JOHANNESBURG, May 14 -- A nationwide, indefinite transport strike paralysed South African railways and ports and forced mining groups Xstrata and Samancor to declare force majeure on Wednesday on ferrochrome exports.
The three-day-old strike at state logistics group Transnet widened after the company's biggest union joined in what is the latest public protest ahead of next month's World Cup soccer tournament in South Africa.
Xstrata said it would halt shipment of ferrochrome, a key ingredient in stainless steel, and chrome ore.
"The situation is still being assessed, until we've got a better idea of what's happening, it's going to be difficult to ascertain the impact," said Pam Bell, a spokeswoman at London-listed Xstrata.
Samancor, the world's 2nd-biggest ferrochrome producer, also declared force majeure, traders said.
Transnet operates no passenger services, but a prolonged strike could affect imports, internal fuel supplies and exports of fresh fruit, grains, ferrochrome, iron ore and coal.
South Africa is one of the world's biggest coal exporters, mainly to power stations in Europe and Asia.
A train transporting fuel from Durban on the east coast to the inland market derailed early on Wednesday in an incident which Transnet said was "sabotage", but no one was injured.
"Nothing is moving today," George Strauss, president of the United Transport and Allied Trade Union (Utatu), told Reuters.
Transnet said it was willing to discuss alternative options other than a further wage raise in order to end the strike.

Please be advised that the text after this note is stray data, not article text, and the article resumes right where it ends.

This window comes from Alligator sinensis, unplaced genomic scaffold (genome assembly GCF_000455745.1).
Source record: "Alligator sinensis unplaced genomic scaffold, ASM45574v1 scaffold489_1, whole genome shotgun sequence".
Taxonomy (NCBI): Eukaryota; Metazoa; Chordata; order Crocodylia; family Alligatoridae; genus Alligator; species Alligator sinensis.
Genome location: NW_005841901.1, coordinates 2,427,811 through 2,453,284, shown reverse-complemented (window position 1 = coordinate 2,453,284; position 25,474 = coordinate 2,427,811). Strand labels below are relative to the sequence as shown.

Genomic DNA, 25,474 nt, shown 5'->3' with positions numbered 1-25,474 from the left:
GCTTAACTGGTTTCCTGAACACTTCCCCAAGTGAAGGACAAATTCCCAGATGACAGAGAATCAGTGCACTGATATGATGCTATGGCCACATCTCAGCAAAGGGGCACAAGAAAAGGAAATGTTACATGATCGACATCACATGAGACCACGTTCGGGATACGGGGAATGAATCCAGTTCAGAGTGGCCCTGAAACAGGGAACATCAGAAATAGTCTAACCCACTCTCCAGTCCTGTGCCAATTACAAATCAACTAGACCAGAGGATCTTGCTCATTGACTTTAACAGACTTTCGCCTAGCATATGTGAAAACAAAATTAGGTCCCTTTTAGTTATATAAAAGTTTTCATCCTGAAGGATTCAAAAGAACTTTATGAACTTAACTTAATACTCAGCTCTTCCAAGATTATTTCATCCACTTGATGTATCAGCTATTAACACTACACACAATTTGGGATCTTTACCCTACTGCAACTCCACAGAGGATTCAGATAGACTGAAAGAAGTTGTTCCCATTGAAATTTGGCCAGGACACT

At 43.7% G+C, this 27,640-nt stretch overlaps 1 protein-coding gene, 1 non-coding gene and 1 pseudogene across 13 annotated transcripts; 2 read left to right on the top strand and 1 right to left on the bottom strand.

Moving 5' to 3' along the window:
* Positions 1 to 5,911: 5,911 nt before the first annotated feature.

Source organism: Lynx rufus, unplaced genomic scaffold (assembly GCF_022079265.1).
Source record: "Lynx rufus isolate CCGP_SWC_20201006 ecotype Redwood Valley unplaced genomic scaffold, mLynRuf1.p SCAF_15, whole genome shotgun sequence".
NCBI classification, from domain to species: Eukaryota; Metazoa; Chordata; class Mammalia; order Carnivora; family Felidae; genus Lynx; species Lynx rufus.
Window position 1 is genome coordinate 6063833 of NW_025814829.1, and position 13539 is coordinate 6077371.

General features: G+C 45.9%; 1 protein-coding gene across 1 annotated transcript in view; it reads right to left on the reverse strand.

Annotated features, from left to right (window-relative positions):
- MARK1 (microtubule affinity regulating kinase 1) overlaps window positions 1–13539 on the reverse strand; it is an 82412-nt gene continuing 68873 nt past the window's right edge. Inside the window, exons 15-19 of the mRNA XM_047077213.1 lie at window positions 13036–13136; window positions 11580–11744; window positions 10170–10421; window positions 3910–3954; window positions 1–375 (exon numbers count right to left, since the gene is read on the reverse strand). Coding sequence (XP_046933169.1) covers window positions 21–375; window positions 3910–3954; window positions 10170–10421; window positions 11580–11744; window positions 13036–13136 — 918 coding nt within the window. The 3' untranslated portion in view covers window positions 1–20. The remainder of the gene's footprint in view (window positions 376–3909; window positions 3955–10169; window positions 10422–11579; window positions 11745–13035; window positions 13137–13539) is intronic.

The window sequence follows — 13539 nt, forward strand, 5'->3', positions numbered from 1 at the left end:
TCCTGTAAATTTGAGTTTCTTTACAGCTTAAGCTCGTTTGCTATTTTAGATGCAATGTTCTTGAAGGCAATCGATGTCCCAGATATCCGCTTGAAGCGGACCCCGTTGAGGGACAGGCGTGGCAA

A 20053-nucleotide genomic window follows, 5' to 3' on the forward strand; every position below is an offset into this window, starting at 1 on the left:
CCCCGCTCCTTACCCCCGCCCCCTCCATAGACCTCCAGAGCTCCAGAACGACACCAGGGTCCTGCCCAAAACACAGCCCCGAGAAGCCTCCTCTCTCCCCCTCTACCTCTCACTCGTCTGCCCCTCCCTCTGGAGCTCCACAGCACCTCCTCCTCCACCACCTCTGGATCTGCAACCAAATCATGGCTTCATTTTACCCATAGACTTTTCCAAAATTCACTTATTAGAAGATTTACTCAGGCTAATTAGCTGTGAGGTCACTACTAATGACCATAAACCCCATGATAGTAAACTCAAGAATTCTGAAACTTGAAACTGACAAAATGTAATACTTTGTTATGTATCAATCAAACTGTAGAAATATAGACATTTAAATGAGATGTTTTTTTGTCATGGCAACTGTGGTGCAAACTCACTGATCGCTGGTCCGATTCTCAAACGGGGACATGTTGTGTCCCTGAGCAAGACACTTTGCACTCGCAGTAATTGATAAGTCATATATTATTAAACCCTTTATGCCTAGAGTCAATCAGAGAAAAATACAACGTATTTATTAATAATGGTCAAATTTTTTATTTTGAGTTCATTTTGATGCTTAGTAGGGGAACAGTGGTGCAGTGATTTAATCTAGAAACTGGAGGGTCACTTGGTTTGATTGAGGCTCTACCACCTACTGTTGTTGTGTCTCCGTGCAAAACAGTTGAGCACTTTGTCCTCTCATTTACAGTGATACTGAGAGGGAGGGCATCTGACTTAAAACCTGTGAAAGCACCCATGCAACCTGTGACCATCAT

"We do recognise that we may need to explore other elements that may not be limited to the wage offer, in order to resolve the dispute," the company said in a statement.
Two unions representing 85 percent of Transnet's 54,000 workers have rejected a pay offer of 11 percent and want a 15 percent rise -- well above the inflation rate of 5.1 percent.
The other union, the South African Transport and Allied Workers Union (Satawu), said workers would organise marches in Johannesburg, Durban and Polokwane from Wednesday.
Thirteen people were arrested in Durban after a protest turned violent on Monday.
Transnet, and commodities and fuel producers said they will be able to supply customers for days due to stocks at ports.
Fuel producers, including BP, Royal Dutch Shell, Engen and Chevron, said they have not yet been hit, but the South African Petroleum Industry Association (SAPIA) said some impact was expected from Thursday.
Kumba Iron Ore, a unit of Anglo American, said it was "severely impacted" by the strike, which has limited its ability to use the railways to send iron ore destined for export to Saldanha Bay, a harbour northwest of Cape Town.
ArcelorMittal's South African unit said it was using stocks for now as delivery of iron ore had been hit.
Coal producers said they may be forced to curtail production if the strike is prolonged and their depots at mines fill up.
"Once we become too full, we will have to start cutting back on production," said Mxolisi Mgojo, head of the coal unit at diversified miner Exxaro. He said Exxaro would carry out some maintenance during the strike to minimise the impact.
Coal traders said the impact on exports was likely to be minimal as stocks at the Richards Bay Coal Terminal (RBCT) are likely to last for weeks. If the strike goes on longer, miners might need to use expensive trucks to transport their coal.
Other industries, including exporters of fresh fruit, said they were already feeling the pain.
Power utility Eskom said the strike would have no impact on the transport of coal used to power its plants, since only small amounts of coal were carried by rail, with the rest supplied by conveyor belts directly from mines.